Rooted Beings – Achieving Enlightenment Through Knowledge

Article by Shaykh Faraz Rabbani

This talk was transcribed by an internal student and based on the lecture by Shaykh Faraz Rabbani which you can watch here: Rooted Beings – Faraz Rabbani.

Rooted Beings

May God’s peace, blessings, and mercy be upon you all. In the Name of Allah, Most Merciful and Compassionate. All praise is due to Allah, Lord of all Worlds. May peace and blessings be sent upon the Prophet Muhammad, his family, and his companions. 

The Good Word is Like the Good Tree

Allah Most High, in the Noble Quran, gives us much that is meant to make us reflect. He strikes metaphors and gives us examples so that the guidance can be memorable to us as believers. One of these metaphors is mentioned in the Quran, in Sura al-Ibrahim, the 14th Sura of the Quran. About the good word being like the good tree.

Allah Most High tells us, “Do you not see how Allah compares a good word to a good tree? Its root is firm, and its branches reach the sky.” [Quran, 14:24]

Allah then says, “always yielding its fruit in every season by the Will of its Lord. This is how Allah sets forth parables for the people, so perhaps they will be mindful.” [Quran, 14:25]

The Metaphor of the Tree

Before we engage with the actual exegesis (tafsir) of the verse and some of its lessons, one of the questions that are not part of the real message of the Sura is, what tree is this? Although most say it is the date palm tree, the concern is not which type of tree. Instead, the symbolic message that Allah Most High has conveyed within His created order.

Allah Most High tells us, “Do you not see how Allah strikes the metaphor?”

This is not the seeing of the eye but the seeing of reflection. According to most exegetes of the Quran, the most immediate address here is to the Prophet Muhammad (Allah bless him and give him peace) himself in the second person. As well as by implication, to those the Prophet Muhammad (Allah bless him and give him peace) conveys this to; all of us.

“Do you not see how Allah compares a good word to a good tree?” [Quran, 14:25]

The onus on the believer is to witness this metaphor and what it reflects. It is a duty placed on us to develop the means to cultivate and embrace our faith. Not to be people that negate the eternal reality of the Divine’s analogy. 

Concerned With What is Necessary

Our beloved Messenger Muhammad (Allah bless him and give him peace) was described, upon leaving his home, to lower his gaze, except to that which was of concern to him. His gaze was never fixated on the unnecessary, yet still engaged and focused on greeting those in proximity, even children. If he turned to someone, he would turn fully with his chest, not a mere glance of the head. Why fixate one’s gaze on billboards? In needing something, make an informed choice towards the necessary, removing the self from the ephemeral consumerism that abounds. 

Do you not see how Allah Most High strikes the metaphor, the metaphor of the good word? This is the statement of faith: There is no God but God, and Muhammad is the messenger of God (Allah bless him and give him peace). It is the reality of belief itself. Nevertheless, religion emerges from faith. The testification of faith has the qualities of the eternal good (tayyib) and is essentially wholesome and firm, like the roots of the good tree.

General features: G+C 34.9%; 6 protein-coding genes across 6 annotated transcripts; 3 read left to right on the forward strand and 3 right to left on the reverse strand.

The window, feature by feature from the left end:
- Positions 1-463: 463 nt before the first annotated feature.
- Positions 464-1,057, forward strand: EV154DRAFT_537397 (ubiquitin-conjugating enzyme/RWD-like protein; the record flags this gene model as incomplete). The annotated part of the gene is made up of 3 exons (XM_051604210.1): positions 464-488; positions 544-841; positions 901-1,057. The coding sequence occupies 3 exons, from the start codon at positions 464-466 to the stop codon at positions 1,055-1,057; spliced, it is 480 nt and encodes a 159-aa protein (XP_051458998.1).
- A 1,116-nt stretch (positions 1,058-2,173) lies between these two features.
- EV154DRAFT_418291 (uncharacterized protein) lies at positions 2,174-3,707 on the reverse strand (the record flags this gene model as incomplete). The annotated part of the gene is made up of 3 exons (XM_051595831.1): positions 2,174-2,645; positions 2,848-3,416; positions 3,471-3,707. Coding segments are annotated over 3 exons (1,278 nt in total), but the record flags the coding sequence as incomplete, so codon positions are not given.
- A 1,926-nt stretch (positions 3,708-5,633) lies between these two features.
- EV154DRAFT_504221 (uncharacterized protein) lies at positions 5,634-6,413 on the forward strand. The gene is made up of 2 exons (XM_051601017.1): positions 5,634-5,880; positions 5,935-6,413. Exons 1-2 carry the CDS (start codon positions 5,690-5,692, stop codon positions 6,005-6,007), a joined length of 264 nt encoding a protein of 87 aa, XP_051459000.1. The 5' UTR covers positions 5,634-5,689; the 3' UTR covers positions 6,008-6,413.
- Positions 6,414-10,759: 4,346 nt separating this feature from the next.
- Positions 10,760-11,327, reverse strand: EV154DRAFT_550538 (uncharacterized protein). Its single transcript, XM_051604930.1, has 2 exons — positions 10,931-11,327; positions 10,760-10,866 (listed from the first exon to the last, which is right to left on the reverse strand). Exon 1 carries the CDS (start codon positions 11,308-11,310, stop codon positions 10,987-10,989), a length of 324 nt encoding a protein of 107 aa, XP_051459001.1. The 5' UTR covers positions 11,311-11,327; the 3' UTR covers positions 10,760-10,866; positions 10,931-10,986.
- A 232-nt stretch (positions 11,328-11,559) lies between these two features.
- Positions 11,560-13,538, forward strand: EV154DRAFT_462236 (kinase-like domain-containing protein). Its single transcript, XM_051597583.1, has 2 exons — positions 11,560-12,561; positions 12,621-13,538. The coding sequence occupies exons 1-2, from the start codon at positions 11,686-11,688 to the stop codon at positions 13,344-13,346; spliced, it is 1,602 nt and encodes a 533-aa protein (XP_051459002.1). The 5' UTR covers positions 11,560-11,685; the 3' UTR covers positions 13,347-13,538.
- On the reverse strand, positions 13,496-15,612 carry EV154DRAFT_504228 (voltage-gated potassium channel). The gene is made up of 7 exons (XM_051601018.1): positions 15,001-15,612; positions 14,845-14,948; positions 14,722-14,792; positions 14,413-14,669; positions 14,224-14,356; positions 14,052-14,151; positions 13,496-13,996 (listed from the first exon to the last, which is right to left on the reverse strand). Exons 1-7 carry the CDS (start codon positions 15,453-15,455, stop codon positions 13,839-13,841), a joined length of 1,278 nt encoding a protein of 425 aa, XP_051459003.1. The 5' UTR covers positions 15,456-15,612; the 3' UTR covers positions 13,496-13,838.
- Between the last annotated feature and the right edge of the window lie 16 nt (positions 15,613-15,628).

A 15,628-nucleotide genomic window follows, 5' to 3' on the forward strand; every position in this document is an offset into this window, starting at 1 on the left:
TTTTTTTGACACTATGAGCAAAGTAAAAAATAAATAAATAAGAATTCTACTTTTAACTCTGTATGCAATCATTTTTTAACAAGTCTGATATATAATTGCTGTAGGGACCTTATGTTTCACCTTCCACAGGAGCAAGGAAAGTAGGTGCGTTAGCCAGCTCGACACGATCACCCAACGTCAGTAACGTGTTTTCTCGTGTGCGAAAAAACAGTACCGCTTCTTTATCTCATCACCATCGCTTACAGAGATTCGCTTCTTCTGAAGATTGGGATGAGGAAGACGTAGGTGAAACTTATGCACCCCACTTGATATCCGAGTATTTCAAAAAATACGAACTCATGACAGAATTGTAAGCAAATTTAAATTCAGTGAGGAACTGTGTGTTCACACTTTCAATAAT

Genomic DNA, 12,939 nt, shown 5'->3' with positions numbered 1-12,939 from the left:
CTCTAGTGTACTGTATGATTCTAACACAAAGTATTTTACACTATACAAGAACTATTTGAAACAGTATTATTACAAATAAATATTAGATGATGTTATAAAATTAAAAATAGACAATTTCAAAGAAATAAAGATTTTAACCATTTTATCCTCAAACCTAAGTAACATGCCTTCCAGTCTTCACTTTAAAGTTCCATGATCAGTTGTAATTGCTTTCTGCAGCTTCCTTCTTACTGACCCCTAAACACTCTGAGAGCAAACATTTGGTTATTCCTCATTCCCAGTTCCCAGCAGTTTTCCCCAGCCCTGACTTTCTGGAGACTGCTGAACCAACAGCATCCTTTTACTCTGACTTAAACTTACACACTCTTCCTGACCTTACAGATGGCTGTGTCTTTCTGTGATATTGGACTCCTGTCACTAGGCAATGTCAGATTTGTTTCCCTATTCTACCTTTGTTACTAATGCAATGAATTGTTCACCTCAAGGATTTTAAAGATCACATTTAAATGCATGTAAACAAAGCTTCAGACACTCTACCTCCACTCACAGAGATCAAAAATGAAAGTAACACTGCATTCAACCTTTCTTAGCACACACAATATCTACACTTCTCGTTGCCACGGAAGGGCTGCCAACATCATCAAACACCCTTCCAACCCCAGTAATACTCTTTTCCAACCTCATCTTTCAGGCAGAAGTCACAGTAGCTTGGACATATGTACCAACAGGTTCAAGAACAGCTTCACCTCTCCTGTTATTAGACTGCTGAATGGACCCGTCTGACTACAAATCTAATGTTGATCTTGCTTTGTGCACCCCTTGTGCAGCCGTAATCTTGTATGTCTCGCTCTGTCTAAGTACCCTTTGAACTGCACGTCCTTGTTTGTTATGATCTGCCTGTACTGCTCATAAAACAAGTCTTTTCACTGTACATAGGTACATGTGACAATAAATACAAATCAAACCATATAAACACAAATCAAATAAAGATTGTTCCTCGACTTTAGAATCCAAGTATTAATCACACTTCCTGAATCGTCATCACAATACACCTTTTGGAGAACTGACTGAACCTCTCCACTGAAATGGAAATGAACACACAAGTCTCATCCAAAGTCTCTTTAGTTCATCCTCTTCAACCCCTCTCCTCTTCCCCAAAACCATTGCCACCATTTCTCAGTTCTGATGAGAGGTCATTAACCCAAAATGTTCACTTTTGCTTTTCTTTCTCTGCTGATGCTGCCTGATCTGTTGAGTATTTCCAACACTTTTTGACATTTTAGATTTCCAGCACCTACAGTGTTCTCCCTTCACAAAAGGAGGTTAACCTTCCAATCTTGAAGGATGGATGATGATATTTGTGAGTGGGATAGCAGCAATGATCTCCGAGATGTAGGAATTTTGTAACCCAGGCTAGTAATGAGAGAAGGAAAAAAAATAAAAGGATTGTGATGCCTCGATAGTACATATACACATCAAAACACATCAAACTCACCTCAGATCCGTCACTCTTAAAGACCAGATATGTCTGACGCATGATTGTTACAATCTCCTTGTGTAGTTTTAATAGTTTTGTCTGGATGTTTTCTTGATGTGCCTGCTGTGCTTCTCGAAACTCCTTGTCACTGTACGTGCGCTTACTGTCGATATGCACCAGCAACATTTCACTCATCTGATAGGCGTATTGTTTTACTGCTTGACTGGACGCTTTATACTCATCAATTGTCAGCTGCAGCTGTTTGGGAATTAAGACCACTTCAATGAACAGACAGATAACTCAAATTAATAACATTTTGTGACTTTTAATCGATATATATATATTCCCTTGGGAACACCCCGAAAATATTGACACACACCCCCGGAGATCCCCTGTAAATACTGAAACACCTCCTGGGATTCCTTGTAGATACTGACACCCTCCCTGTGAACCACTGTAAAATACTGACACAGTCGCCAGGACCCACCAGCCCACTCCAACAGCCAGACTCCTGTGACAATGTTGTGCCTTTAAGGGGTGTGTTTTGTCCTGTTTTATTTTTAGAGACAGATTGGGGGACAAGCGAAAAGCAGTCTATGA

A Seed Rooted in Faith

According to scholars, faith is like a seed that is planted, allowing a firm root to take place. The form of any tree can be judged by its fruits. What is the value of an apple tree without the nourishment and “taste” that comes with the acquisition of its fruit? Every tree’s parable is the fruit’s attainment, starting from its roots. In moving the tree, many roots may break off, yet there is still hope in the subtle reality of the present seed. 

The metaphor is concerned with an upright tree. “Whose branches are in the sky, and it gives fruit in every season.” [Quran, 14:25]. 

The Bounty of Fruit

According to the Prophet Muhammad (Allah bless him and give him peace), “There is a tree of the trees of the desert that most resembles the believer.” The Prophet Muhammad (Allah bless him and give him peace) was asked by the companions (may Allah be pleased with them), “which tree is it?” They named every tree they could think of, except the tree that was probably in all four directions around them, which was the date palm tree. [Bukhari]

“Whose branches are in the sky, and it gives fruit in every season.” [Quran, 14:25]

Some scholars said that this verse’s word (hin) refers to every year. Some of the jurists derived from this and said that if someone swears an oath using this term, it has a one-year implication. Others said that the word means every season. The interpretation preferred by many of the imams of exegesis, early and late, has mentioned that (hin) refers to at all times, in all circumstances.

“It gives fruit at all times by the Leave of its Lord.” [Quran, 14:25]

If it is, in fact, the date palm tree, does it necessarily give fruit at all times? In reality, no, yet the bounty of this tree is in the natural preservation of the date fruit and the benefit that comes with it later.